2. Tim Duy: Labor Market, Wage Growth, Kaplan Capitulates on Inflation: "The unemployment rate has been at or below Fed estimates of the natural rate of unemployment for, well, literally years without any disconcerting inflationary pressures.... In real terms, wage growth has rebounded to its pre-recession pace, an under-appreciated event in my opinion...

  3. Mark Thoma: Economist's View: Links (5/6/19)

  4. (2013): The Great Depression from the Perspective of Today, and Today from the Perspective of the Great Depression

  5. Tim Taylor: Did Disability Insurance Just Fix Itself?

  6. Sean Owen: Common Probability Distributions: The Data Scientist's Crib Sheet

  7. George Windholz (2001): Karl Marx's Paranoid Ideation in the Communist Manifesto: "Marx maintained that... European Powers... as represented by the Pope, the Tsar, Austria's statesman Metternich, and France's Guizot, haunted as they were by the spectre of communism, had allied themselves in order to exorcise that spectre. I propose that the view of communism as propounded by Marx during his Brussels exile discloses his paranoid ideation of grandiosity and suspiciousness as conceptualized by W. W. Meissner...

  8. Paul Guzzo: They Were Standing at a Publix Register When Her Purse Fell. Her Derringer Fired and Hit Him: "Vernon Messier, 69, flinched and dropped, a video from the Land O’ Lakes supermarket shows. A bullet from his wife’s pistol struck him in the shin...

  9. Francesco Giavazzi and Richard Portes: Alberto Giovannini 1955-2019

  10. Kevin Lansing: Improving the Phillips Curve with an Interaction Variable: "The multiplicative combination of lagged inflation and the lagged output gap... appears better able to capture the true underlying inflationary pressure.... Including the interaction variable helps improve the accuracy of Phillips curve inflation forecasts over various sample periods...

  11. Eric Ravenscraft: Utilize the "Steel Man" Tactic to Argue More Effectively: "The steel man requires a debater to find the best form of her opponent's argument and then argue with this.... It allows for fewer shady arguments, but the result is a stance that holds up to scrutiny.... Finding common ground first and offering counter information second may be more helpful in persuading your audience, if not your opponent directly...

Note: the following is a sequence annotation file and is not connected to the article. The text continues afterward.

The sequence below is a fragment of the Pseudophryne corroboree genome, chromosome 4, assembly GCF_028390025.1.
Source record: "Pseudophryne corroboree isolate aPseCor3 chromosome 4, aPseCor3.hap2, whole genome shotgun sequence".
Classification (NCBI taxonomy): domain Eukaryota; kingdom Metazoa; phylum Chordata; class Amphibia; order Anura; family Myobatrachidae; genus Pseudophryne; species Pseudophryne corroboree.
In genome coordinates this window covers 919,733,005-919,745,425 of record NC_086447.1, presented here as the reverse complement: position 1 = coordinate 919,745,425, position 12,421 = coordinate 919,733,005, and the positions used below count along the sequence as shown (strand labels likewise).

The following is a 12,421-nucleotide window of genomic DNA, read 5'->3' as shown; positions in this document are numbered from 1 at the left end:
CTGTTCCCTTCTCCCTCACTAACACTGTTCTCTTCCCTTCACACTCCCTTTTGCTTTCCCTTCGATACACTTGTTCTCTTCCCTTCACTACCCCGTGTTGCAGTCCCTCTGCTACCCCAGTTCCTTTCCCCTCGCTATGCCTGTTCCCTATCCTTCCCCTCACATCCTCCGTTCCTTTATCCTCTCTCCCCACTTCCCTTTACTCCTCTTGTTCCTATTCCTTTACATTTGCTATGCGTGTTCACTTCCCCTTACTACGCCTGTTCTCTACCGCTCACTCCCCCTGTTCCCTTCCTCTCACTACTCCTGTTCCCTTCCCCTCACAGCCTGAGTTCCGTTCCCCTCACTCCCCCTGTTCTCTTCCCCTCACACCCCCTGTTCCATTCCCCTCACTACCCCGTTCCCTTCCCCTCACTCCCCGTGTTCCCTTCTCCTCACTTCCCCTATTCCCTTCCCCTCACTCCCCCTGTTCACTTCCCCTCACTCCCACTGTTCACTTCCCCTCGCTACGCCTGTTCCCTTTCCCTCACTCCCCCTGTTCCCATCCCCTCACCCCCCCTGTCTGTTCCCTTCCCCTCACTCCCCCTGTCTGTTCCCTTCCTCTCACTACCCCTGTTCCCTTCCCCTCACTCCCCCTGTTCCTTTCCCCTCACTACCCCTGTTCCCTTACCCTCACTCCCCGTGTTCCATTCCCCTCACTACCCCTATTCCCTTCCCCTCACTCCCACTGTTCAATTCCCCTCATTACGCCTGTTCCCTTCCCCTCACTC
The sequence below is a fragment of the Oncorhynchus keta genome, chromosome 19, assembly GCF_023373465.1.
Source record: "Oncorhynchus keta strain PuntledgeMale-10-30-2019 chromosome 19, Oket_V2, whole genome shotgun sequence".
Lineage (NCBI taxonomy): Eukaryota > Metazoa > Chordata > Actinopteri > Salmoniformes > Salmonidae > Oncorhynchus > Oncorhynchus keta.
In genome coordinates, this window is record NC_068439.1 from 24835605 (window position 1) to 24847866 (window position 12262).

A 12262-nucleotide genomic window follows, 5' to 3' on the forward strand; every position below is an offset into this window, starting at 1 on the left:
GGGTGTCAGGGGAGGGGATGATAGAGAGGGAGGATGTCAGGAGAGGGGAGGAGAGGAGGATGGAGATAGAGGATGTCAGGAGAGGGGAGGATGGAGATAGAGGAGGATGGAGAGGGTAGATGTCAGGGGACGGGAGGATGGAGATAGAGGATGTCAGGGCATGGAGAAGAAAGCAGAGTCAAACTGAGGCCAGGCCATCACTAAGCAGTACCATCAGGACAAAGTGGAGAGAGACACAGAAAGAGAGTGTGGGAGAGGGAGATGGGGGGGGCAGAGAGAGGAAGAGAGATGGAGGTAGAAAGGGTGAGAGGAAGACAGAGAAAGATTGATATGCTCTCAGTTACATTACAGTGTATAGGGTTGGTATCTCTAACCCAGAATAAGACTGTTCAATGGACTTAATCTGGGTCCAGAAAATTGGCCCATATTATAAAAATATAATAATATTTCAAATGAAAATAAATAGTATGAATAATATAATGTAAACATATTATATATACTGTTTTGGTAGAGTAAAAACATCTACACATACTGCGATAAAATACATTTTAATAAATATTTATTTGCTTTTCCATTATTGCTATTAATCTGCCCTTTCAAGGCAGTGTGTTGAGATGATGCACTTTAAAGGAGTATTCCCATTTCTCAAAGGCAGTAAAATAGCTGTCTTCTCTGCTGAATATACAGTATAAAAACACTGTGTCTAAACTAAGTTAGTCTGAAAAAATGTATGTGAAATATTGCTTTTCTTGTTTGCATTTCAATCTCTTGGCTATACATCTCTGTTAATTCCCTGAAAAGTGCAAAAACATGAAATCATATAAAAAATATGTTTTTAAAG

12. Soonergrunt: "The way this story reads to me—Falwell didn't know Cohen. Didn't know who he was. So Cohen was sent to him to "fix the problem". I'm guessing National Enquirer had them, told Trump, who sent Cohen to deliver the blackmail message...

  13. Robert Waldmann: The Critique of the Golgotha Program: "I don’t believe Marx’s promises about the withering away of the state and the joy of work (comparing our work efforts one can at least understand how Karl and I have very different views about work). I therefore interpret the Critique of the Gotha Program as implying, in practice, 'from each according to his ability, to each according to his needs, starting on the first of never'...

Continue reading "Fairly Recently: Must- and Should-Reads, and Writings... (May 8, 2019)" »


Wikipedia: Augustus: "In the beginning of his Annals, the Roman historian Tacitus (c. 56–c.117) wrote that Augustus had cunningly subverted Republican Rome into a position of slavery. He continued to say that, with Augustus' death and swearing of loyalty to Tiberius, the people of Rome simply traded one slaveholder for another. Tacitus, however, records two contradictory but common views of Augustus...

Continue reading "" »


Hold it? It was the fault of the Gracchi that they were killed? That is really bizarre: Robert Merry: Like Rome, America Could be Ripe for Tyranny: "'Again and again', writes Callahan, 'following the precedent of the Gracchi, some ambitious politician, finding his agenda blocked along all constitutional routes, flouted tradition and used popular sentiment along with the threat or actual employment of mob violence to achieve his ends'...

Continue reading "" »


J. Bradford DeLong (2000): America's Historical Experience with Low Inflation: Hoisted from 1999: "The inflation of the 1970's was a marked deviation from America's typical peacetime historical pattern as a hard-money country. We should expect America to continue to be a hard-money--low inflation--country in the future, at least in peacetime. The low rate of future inflation that we thus forecast changes the balance of macroeconomic risks and opportunities. The risk of debt-deflation-mediated recessions is somewhat higher because a low trend rate of goods-and-services price index inflation somewhat increases the chances of deflation. But it does not raise such risks as much as one might think...

Continue reading "" »